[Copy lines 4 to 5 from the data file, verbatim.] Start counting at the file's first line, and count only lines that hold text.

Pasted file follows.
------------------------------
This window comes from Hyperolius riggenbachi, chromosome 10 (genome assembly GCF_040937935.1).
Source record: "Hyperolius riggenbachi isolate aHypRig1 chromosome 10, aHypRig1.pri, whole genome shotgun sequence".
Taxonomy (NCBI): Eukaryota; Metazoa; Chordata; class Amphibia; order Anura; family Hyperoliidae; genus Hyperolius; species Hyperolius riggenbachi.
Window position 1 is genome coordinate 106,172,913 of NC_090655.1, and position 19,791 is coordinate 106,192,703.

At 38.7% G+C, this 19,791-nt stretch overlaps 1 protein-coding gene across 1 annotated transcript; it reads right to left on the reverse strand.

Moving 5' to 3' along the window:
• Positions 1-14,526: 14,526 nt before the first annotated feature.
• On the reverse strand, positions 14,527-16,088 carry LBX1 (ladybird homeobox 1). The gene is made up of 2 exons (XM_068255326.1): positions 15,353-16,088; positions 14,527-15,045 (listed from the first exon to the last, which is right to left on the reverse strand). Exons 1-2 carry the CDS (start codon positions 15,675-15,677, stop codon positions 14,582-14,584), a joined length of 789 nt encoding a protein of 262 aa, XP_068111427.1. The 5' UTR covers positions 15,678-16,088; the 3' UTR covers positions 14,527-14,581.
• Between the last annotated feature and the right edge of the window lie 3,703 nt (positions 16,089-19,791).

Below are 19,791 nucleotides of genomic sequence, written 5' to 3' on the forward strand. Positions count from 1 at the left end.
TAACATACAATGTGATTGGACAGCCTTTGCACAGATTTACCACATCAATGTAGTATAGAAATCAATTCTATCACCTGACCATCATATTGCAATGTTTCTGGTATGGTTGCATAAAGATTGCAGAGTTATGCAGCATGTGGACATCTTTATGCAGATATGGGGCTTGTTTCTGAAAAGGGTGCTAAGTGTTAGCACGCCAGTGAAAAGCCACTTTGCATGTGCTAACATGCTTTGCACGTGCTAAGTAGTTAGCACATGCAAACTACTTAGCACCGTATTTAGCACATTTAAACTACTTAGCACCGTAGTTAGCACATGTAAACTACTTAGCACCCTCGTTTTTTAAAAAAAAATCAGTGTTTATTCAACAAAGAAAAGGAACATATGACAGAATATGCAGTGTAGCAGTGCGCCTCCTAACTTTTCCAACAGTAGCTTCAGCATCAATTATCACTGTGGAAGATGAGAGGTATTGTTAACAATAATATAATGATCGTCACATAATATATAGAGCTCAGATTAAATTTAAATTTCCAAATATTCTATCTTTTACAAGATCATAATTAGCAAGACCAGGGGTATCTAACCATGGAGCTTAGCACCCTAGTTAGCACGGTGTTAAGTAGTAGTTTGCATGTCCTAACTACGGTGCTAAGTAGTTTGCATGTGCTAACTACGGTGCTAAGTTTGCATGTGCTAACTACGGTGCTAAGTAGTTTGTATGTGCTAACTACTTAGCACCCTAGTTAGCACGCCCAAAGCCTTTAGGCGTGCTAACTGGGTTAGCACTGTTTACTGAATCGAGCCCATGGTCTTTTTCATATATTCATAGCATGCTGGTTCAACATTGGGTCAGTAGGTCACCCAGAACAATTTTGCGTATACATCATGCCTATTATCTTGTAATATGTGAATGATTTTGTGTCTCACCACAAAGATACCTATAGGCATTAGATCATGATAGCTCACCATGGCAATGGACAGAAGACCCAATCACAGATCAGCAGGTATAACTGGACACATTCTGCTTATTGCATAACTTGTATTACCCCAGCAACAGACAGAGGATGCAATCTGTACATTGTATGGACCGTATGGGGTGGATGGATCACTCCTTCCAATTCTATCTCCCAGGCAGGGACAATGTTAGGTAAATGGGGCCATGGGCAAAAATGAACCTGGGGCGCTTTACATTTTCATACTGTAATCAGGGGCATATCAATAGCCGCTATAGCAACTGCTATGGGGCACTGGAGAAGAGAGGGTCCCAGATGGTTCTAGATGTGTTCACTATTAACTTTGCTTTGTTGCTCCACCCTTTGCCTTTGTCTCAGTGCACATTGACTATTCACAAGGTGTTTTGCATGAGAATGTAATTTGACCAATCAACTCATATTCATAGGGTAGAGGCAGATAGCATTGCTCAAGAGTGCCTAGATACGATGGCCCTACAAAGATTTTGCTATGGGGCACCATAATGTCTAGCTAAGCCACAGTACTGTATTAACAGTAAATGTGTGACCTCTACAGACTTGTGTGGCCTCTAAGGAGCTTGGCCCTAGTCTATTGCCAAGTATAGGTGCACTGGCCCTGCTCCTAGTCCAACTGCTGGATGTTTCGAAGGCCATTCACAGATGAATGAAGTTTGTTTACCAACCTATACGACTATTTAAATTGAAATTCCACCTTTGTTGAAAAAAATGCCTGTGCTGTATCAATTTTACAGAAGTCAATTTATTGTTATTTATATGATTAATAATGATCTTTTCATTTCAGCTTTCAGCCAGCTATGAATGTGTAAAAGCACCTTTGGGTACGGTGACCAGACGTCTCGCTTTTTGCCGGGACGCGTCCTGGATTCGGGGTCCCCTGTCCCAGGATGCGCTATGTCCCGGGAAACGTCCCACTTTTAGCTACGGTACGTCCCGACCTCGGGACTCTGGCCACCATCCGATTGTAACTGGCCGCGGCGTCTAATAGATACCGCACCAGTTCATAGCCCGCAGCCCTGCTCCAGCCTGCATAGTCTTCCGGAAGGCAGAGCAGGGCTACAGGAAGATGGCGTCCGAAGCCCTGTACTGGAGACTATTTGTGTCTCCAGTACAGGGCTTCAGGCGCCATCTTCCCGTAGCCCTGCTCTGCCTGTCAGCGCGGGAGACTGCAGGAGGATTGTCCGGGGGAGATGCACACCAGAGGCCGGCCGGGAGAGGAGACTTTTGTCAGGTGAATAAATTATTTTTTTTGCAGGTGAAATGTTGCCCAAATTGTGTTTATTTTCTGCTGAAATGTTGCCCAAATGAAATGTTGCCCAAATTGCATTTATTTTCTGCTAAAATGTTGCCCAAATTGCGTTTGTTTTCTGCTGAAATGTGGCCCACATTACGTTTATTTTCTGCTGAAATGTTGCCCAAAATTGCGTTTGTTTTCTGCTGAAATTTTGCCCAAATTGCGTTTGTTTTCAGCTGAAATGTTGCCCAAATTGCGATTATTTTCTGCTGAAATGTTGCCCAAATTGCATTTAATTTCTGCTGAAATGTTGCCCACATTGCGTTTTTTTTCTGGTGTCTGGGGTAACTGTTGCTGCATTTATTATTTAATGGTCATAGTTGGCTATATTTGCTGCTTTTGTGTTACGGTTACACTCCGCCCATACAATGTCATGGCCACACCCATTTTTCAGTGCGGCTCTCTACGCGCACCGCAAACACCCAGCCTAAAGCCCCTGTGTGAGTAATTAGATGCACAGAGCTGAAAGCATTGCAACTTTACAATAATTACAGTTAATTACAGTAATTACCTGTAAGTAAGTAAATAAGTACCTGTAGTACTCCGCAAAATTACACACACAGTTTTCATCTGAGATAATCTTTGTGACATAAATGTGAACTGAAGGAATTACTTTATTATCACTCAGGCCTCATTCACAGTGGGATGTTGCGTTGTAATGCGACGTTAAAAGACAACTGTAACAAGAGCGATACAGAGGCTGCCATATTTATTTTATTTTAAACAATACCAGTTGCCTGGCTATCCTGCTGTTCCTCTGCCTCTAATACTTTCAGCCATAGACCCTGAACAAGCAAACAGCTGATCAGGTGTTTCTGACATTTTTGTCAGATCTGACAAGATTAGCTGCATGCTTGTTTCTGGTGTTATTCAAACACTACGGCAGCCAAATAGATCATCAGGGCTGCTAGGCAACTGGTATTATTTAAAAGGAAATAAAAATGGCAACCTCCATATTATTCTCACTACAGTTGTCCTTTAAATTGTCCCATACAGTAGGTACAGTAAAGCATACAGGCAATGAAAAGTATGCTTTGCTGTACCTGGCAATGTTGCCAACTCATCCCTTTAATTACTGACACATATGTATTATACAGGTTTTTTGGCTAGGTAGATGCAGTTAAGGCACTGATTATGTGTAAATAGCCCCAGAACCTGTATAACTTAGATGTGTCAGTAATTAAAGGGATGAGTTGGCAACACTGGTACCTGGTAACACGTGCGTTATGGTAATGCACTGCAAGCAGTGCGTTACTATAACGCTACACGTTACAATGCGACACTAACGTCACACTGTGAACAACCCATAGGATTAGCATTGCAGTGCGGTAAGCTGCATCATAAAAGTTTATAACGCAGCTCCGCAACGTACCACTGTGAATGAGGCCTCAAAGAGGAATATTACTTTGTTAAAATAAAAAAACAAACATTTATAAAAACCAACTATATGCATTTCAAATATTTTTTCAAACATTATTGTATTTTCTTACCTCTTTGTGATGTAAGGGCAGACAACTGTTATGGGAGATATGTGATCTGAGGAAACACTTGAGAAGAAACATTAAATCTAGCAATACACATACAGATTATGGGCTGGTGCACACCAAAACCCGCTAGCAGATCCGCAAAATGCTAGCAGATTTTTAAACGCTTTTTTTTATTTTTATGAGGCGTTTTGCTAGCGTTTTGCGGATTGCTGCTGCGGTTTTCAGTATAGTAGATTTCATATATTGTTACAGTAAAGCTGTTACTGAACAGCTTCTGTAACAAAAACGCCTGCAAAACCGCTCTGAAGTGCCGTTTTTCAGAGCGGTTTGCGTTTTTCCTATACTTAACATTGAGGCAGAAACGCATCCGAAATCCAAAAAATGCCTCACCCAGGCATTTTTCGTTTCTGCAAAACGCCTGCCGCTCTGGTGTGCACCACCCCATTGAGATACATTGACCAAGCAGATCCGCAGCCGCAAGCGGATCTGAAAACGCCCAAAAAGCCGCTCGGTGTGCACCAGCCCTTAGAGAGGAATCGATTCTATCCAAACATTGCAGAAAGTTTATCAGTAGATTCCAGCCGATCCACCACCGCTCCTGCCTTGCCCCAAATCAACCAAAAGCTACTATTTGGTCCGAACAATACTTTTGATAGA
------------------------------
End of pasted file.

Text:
Window position 1 is genome coordinate 106,172,913 of NC_090655.1, and position 19,791 is coordinate 106,192,703.

At 38.7% G+C, this 19,791-nt stretch overlaps 1 protein-coding gene across 1 annotated transcript; it reads right to left on the reverse strand.